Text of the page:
Seattle Seahawks Hold Online 12th Man Town Hall Meeting with Pete Carroll

Darin PikeContributor IMay 29, 2012

GLENDALE, AZ - JANUARY 01:  Head coach Pete Carroll of the Seattle Seahawks congratulates Leon Washington #33 after scoring a touchdown during the NFL game against the Arizona Cardinals at the University of Phoenix Stadium on January 1, 2012 in Glendale, Arizona. The Cardinals defeated the Seahawks 23-20 in overtime.  (Photo by Christian Petersen/Getty Images)
Christian Petersen/Getty Images

The Seattle Seahawks have a long-standing tradition of recognizing the role the 12th Man plays with the team. One item that has accompanied the history since Pete Carroll took over football operations is a more diverse form of communication with the fan base, be it via Twitter or press conferences.

Tuesday night the team's head coach hosted a "12th Man Town Hall" to update the status of the team, the players and expectations for the 2012 season.

For fans that were not able to attend or watch the live webcast, here are some of the highlights.

The hour-long presentation began with several minutes of highlights from the 2011 season. Yes, there were quite a few featuring some terrific defensive plays and reminders that there is some talent on offense.

And what clip from 2011 wouldn't be complete without big Red Bryant blocking kicks or high-stepping into the end-zone?

Pete started the session with some interaction and his patented humor before giving a tip of the cap to the fan-base.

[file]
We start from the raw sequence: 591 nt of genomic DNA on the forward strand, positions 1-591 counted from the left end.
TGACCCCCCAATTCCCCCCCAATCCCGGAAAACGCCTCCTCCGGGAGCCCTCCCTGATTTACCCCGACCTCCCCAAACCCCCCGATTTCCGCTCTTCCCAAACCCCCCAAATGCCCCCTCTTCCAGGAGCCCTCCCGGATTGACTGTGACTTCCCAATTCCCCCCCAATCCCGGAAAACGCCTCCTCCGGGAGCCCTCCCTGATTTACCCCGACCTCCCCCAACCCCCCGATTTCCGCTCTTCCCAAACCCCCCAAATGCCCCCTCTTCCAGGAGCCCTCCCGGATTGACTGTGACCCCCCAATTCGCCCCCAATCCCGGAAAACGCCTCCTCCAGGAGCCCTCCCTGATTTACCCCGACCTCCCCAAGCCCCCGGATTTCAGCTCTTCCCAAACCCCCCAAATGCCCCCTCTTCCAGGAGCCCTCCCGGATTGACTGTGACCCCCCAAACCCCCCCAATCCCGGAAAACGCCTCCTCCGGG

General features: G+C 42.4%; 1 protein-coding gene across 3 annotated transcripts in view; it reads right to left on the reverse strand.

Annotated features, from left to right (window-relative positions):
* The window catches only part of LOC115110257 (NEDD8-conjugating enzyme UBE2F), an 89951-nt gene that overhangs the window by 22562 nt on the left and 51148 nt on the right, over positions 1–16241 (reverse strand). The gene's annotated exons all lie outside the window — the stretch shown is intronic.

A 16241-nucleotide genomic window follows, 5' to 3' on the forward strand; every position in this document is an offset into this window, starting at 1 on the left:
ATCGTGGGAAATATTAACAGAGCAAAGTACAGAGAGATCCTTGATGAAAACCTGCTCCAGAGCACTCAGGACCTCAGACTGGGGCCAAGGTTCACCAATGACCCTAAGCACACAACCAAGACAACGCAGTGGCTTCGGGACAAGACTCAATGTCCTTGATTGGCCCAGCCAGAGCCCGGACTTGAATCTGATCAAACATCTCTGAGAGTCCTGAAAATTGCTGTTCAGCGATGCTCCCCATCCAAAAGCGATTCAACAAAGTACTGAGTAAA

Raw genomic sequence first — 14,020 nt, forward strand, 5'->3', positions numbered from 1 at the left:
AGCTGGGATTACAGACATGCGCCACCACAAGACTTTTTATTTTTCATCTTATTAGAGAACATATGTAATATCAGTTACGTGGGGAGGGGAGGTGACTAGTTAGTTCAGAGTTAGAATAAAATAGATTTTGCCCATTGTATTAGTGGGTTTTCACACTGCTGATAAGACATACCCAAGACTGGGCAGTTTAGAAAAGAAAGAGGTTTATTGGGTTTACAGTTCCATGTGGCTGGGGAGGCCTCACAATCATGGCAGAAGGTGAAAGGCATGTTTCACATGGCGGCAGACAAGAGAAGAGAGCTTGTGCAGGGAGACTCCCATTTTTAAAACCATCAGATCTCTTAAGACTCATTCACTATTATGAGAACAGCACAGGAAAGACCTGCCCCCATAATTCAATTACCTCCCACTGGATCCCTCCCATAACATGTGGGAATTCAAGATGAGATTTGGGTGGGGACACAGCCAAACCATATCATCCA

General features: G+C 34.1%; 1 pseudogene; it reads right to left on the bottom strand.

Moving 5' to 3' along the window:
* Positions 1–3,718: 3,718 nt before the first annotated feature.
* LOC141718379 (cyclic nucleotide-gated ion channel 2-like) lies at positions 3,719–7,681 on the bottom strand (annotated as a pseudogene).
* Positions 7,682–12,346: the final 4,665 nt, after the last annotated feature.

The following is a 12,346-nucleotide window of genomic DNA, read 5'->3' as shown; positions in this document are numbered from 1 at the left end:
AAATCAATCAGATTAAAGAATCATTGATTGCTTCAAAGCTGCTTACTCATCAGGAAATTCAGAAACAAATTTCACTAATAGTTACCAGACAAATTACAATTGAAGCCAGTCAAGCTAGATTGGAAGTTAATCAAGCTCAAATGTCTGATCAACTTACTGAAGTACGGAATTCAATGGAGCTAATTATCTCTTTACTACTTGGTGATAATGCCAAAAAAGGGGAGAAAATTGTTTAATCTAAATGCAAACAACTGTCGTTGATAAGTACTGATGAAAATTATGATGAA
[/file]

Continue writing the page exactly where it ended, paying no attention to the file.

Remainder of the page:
"This 12th Man thing is as real as it gets and as strong as it gets. Just as much as the guys playing, you do change games. You participate in this as much as anybody. We want you to know that we understand it and we get it. We love that you have made it like it is. We've talked to coaches and players all over the league and they know when they've got to go to Seattle they know something's up. They don't leave here thinking 'I thought it was gonna be louder.' They don't ever think that."

Pete Carroll during 12th Man Town Hall

Carroll then went into discussion on the importance of John Schneider's addition as general manager. Somewhat fitting, the viewership of the webcast was hovering in the 1,212 range at this point.

Schneider has been credited with finding some obscure, yet quality, contributors and has been a major part of the Seahawks rebuilding process.

Perhaps the most poignant portion of the discussion was Carroll discussing the team's philosophy and style.

Carroll said he wants to be known as a team that plays with great effort and enthusiasm. He wants the teammates sharing each other's strength and energy. 

He also wants to be seen as a tough and smart football team. While he mentions later in the presentation that they didn't always make the right decisions in 2011, and they are working on execution and penalties, the goal is for the players to be physical and making the right decisions on the field.

But above all that, he has a philosophy on the game of football. He said the game is all about the ball.

The team that controls the ball controls what happens to the game.

Carroll followed that up an interesting statistic. He said his teams are 63-2 when winning the turnover battle. While he was at USC they won 53 straight games when leading in turnovers.

He looked at the improvement in the team last year and pointed to the increase in turnovers in the second half of the season. Fans should expect the defense to continue to force turnovers in 2012, allowing the offense to control the ball.